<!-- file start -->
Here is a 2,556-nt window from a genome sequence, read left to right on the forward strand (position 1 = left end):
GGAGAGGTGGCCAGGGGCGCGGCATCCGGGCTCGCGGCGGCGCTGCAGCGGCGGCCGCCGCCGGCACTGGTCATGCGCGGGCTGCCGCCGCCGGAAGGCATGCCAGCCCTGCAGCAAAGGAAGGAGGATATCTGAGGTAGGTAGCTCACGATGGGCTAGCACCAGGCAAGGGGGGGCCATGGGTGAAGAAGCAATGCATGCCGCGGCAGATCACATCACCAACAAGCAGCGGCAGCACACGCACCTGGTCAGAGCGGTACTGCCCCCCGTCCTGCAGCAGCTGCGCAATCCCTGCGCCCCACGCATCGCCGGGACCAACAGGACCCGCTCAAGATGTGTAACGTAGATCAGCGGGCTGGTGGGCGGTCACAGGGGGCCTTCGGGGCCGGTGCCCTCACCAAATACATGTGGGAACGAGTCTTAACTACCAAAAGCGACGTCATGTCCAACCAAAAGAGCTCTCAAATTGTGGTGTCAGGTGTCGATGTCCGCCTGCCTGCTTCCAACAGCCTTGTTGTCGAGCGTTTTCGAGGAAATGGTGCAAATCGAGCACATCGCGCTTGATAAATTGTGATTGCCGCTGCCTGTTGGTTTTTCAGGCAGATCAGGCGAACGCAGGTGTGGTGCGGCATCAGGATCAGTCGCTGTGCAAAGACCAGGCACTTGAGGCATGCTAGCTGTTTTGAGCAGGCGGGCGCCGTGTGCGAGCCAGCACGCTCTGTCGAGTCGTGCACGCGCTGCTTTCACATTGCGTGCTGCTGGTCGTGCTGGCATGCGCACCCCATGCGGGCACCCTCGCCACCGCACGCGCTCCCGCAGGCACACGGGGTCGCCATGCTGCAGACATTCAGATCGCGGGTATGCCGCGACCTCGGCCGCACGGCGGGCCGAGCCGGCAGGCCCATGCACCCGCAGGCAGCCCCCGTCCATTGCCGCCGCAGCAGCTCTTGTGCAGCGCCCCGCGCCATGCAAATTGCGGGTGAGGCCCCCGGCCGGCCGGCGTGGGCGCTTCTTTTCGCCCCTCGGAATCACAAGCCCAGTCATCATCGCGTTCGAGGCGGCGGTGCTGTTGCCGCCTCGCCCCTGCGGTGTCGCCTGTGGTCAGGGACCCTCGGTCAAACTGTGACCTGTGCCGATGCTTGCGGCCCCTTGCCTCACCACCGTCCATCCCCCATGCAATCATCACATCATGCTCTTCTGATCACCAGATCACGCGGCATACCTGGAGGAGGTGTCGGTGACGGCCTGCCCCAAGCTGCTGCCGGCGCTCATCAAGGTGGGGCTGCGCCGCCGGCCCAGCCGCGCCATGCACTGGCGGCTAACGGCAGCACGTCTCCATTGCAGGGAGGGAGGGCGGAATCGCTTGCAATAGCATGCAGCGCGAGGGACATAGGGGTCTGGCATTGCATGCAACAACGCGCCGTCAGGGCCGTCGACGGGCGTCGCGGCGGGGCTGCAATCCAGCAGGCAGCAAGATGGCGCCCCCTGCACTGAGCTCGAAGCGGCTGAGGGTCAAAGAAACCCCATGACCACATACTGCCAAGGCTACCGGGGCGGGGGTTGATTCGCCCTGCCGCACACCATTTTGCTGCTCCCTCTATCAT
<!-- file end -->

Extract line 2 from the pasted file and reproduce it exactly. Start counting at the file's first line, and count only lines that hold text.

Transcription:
GGAGAGGTGGCCAGGGGCGCGGCATCCGGGCTCGCGGCGGCGCTGCAGCGGCGGCCGCCGCCGGCACTGGTCATGCGCGGGCTGCCGCCGCCGGAAGGCATGCCAGCCCTGCAGCAAAGGAAGGAGGATATCTGAGGTAGGTAGCTCACGATGGGCTAGCACCAGGCAAGGGGGGGCCATGGGTGAAGAAGCAATGCATGCCGCGGCAGATCACATCACCAACAAGCAGCGGCAGCACACGCACCTGGTCAGAGCGGTACTGCCCCCCGTCCTGCAGCAGCTGCGCAATCCCTGCGCCCCACGCATCGCCGGGACCAACAGGACCCGCTCAAGATGTGTAACGTAGATCAGCGGGCTGGTGGGCGGTCACAGGGGGCCTTCGGGGCCGGTGCCCTCACCAAATACATGTGGGAACGAGTCTTAACTACCAAAAGCGACGTCATGTCCAACCAAAAGAGCTCTCAAATTGTGGTGTCAGGTGTCGATGTCCGCCTGCCTGCTTCCAACAGCCTTGTTGTCGAGCGTTTTCGAGGAAATGGTGCAAATCGAGCACATCGCGCTTGATAAATTGTGATTGCCGCTGCCTGTTGGTTTTTCAGGCAGATCAGGCGAACGCAGGTGTGGTGCGGCATCAGGATCAGTCGCTGTGCAAAGACCAGGCACTTGAGGCATGCTAGCTGTTTTGAGCAGGCGGGCGCCGTGTGCGAGCCAGCACGCTCTGTCGAGTCGTGCACGCGCTGCTTTCACATTGCGTGCTGCTGGTCGTGCTGGCATGCGCACCCCATGCGGGCACCCTCGCCACCGCACGCGCTCCCGCAGGCACACGGGGTCGCCATGCTGCAGACATTCAGATCGCGGGTATGCCGCGACCTCGGCCGCACGGCGGGCCGAGCCGGCAGGCCCATGCACCCGCAGGCAGCCCCCGTCCATTGCCGCCGCAGCAGCTCTTGTGCAGCGCCCCGCGCCATGCAAATTGCGGGTGAGGCCCCCGGCCGGCCGGCGTGGGCGCTTCTTTTCGCCCCTCGGAATCACAAGCCCAGTCATCATCGCGTTCGAGGCGGCGGTGCTGTTGCCGCCTCGCCCCTGCGGTGTCGCCTGTGGTCAGGGACCCTCGGTCAAACTGTGACCTGTGCCGATGCTTGCGGCCCCTTGCCTCACCACCGTCCATCCCCCATGCAATCATCACATCATGCTCTTCTGATCACCAGATCACGCGGCATACCTGGAGGAGGTGTCGGTGACGGCCTGCCCCAAGCTGCTGCCGGCGCTCATCAAGGTGGGGCTGCGCCGCCGGCCCAGCCGCGCCATGCACTGGCGGCTAACGGCAGCACGTCTCCATTGCAGGGAGGGAGGGCGGAATCGCTTGCAATAGCATGCAGCGCGAGGGACATAGGGGTCTGGCATTGCATGCAACAACGCGCCGTCAGGGCCGTCGACGGGCGTCGCGGCGGGGCTGCAATCCAGCAGGCAGCAAGATGGCGCCCCCTGCACTGAGCTCGAAGCGGCTGAGGGTCAAAGAAACCCCATGACCACATACTGCCAAGGCTACCGGGGCGGGGGTTGATTCGCCCTGCCGCACACCATTTTGCTGCTCCCTCTATCAT